Oh, aren’t they cute? We hate these little cakes.

They were quite precious to make. I had to grind blanched hazelnuts (which I couldn’t find, so I had to roast them and then peel the skins off, which is a total pain in the ass, if you couldn’t guess), then whisk them with flour, sugar and salt. That was blended with egg whites, and butter that I had to brown in a skillet, skim the foam off of, and cool. Then the mixture had to rest for 20 minutes. Who do you think you are, Jiffy Cornbread? I know Jiffy Cornbread, and, little miss, you are no Jiffy Cornbread!

I made a half bach of the batter, which should have made 9 cakes (WHICH, by the way, are actually muffins, as they are baked in mini MUFFIN tins, not CAKE tins), but only made 6. And thank goodness it did, because they were so not good. They were a bit dry, and the tops were sticky, and the flavor had a weird aftertaste. Have you ever seen a cat eat something it didn’t like? You know how it’ll keep sticking its tongue out and scowling? That was The Husband’s reaction.

Oh, and get this! I had to make a glaze out of raspberry jam and water, cooked on the stove, then cooled, to pour on top. First it was too thin, then too thick. It was easier just to spoon the jam on top, as you can see on the cake on the left, We had tart cherry jam so I just used that, but it didn’t do the cake any favors. No!

OVERALL:

The meal took more than three hours to prepare, due to the beet roasting, preparing the nuts, baking the cakes, etc. It was not worth that!  The best parts–the celery root puree and the scallops, could be accomplished in 45 minutes, though.

SALAD:  D+

CELERY ROOT:  A

SCALLOPS: B (A without all the drama)

CAKES: D

And with that, I am done with my project! I will be back in a few days to sum up my experience and talk about plans for next year. Happy New Year, everyone!

 

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Pugilistic Soup, Wine Jello, & Some Other Food September 3, 2010

Filed under: Recipe Review — squeakypeanut @ 10:18 PM
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Menu No. 34: Blender Gazpacho; Grilled Steak and Blue (sic) Cheese Potatoes; Spinach and Grilled Corn Salad; Blackberry -Red Wine Gelatin

In which my tongue was assaulted and not in friendly ways….

Gazpacho:

I don’t like gazpacho. It’s usually like eating liquefied salsa without the fun of the tortilla chips.  I thought I was the only one, but several fellow gazpacho-haters have come out of the closet to me when I mentioned having to make this. I didn’t have high hopes, and I am not sure why I didn’t just make a half batch or quarter batch, even. This recipe made a bucketful.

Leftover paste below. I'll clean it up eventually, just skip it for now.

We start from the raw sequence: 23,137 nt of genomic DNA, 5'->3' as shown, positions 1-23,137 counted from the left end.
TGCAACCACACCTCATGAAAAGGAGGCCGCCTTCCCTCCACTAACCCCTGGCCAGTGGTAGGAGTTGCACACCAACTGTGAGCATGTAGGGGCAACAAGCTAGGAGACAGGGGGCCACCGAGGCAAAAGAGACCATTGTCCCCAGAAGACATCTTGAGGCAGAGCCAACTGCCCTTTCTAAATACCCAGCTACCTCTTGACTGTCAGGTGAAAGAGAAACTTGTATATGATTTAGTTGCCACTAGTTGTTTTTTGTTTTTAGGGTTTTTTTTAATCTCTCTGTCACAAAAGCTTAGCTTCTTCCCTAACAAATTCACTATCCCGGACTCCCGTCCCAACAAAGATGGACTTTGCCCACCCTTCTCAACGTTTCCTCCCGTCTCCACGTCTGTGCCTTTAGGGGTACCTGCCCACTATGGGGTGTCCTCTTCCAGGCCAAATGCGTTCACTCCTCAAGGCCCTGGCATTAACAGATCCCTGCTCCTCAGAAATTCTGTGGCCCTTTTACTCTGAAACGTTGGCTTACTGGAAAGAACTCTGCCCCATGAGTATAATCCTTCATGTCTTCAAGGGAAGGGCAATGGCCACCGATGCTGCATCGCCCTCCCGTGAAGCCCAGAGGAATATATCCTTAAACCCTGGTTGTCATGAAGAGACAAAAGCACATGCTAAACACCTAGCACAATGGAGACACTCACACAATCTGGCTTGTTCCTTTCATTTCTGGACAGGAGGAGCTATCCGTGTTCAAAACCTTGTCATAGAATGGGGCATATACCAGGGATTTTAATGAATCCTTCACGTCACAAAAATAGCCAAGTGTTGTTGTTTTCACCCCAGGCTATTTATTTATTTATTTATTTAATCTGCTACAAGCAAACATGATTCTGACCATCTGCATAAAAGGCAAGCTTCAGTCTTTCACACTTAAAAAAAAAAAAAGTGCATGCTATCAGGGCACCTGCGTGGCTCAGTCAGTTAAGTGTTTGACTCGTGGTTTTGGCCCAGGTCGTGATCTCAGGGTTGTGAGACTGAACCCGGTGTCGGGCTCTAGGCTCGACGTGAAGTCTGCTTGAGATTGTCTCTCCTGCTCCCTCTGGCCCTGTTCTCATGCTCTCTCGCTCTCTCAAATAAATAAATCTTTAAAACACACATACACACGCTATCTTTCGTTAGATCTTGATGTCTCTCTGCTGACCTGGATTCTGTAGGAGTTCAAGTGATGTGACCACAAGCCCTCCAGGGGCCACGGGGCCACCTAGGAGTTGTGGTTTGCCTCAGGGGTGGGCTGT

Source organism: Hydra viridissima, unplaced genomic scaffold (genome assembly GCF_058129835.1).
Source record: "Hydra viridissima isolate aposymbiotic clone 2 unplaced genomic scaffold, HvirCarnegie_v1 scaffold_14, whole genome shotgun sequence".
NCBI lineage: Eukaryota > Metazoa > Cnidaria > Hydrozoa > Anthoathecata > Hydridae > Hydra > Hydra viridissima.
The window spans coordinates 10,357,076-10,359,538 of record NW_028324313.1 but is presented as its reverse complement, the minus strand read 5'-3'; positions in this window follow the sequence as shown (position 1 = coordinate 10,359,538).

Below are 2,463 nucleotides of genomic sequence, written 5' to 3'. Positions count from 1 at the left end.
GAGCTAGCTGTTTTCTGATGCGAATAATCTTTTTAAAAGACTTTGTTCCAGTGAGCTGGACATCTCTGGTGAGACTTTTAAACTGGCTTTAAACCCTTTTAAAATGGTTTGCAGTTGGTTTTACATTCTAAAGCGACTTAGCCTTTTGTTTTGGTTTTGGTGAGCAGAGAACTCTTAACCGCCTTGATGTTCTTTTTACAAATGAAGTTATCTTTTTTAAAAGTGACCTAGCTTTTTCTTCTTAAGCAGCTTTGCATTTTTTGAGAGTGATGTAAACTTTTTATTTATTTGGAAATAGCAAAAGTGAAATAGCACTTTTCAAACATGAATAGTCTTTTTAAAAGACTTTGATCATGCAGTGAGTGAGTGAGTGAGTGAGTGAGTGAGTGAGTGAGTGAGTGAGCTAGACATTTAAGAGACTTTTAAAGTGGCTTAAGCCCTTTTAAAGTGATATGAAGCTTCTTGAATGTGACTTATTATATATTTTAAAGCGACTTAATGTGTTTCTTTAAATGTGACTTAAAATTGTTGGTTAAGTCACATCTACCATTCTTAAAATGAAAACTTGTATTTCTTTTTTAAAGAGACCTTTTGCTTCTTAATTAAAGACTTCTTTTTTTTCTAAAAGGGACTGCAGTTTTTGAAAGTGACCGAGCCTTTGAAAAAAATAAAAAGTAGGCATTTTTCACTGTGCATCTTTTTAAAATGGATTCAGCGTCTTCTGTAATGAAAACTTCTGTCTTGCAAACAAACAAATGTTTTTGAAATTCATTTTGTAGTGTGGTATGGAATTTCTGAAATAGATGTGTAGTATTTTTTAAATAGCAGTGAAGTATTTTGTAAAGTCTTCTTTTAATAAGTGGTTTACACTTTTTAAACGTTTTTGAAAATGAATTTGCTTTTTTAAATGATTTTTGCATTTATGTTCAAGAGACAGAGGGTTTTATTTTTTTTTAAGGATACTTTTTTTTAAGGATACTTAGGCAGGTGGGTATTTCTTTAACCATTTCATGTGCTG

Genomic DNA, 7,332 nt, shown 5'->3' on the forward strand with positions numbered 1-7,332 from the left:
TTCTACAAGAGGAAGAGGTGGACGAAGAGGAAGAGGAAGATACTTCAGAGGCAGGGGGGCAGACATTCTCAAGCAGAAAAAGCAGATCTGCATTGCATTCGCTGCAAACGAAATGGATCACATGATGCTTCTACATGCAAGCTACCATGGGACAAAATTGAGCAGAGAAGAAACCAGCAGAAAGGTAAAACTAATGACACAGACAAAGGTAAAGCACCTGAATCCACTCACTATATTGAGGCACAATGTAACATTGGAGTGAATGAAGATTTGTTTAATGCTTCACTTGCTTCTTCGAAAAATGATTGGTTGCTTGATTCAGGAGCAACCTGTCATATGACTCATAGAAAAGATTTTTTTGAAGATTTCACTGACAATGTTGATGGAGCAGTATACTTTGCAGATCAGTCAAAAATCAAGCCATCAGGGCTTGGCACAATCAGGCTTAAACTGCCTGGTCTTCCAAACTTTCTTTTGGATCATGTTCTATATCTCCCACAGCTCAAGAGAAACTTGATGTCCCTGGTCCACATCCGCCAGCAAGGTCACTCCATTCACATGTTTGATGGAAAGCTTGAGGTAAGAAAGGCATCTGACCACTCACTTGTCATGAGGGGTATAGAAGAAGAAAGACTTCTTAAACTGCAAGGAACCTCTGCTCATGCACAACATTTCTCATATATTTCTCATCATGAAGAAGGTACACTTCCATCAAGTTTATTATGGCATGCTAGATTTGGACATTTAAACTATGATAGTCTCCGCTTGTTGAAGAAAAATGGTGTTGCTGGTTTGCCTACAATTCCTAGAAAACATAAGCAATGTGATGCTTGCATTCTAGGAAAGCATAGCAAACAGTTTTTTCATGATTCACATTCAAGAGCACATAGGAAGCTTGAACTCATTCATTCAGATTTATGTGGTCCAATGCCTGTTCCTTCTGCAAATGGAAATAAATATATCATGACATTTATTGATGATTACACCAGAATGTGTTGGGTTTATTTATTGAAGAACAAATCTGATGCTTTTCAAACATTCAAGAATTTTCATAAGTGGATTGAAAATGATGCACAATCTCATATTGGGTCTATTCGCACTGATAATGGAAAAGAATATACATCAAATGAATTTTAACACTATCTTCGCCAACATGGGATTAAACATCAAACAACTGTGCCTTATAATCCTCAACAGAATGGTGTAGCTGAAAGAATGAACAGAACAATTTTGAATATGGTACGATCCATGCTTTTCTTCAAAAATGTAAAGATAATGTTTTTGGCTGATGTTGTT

The recipes calls for pureeing garlic, red wine vinegar, water, day old bread, roasted red peppers, tomatoes and half an English cucumber with a bit of oil. While it didn’t taste like salsa, it wasn’t good. The first day I tried it, it tasted odd–one bite would be tomato-y, the next would taste like bread. By the second day, the red pepper taste took over and it was so acidic it burnt my tongue!  Yeouch. 

Salad:

Super simple: baby spinach, grilled corn, red onion, and a dressing of balsamic vinegar and olive oil. What, no Dijon mustard? Unthinkable!

Lucky for me, I didn’t even have to grill the corn. Earlier in the summer I was a bit of a corn hoarder. One day, my giant pile of corn fell over and I was missing for a week.

For real,  I did somehow end up with 17 ears at one point, so I grilled them all up and then cut the kernels all off and froze them. So that is what I used for the salad, which turned out well. The flavors really paired nicely with the steak and bleu cheese.

Steak:

The cookbook says to marinate skirt steak in Worcestesrhire sauce, garlic, rosemary, and olive oil for 15 minutes or overnight. I marinated ours for about 12 hours, then grilled it. Our grass-fed skirt steak was super thin on one end, and nearly an inch thick on the other.

The first piece I tried was from the thin end and I hated it! Hated. It. All I could taste was the Worcestershire sauce, which might as well have been A-1. As you might remember, my people don’t believe it mucking with a nice piece of meat. The Husband, on the other hand, thought it tasted good. (He has no cattle rancher relations, so his naivete is forgivable.)  The thicker pieces of meat were less atrocious, as the sauce marinade hadn’t totally overtaken the beef flavor. I still would never do that to the meat again.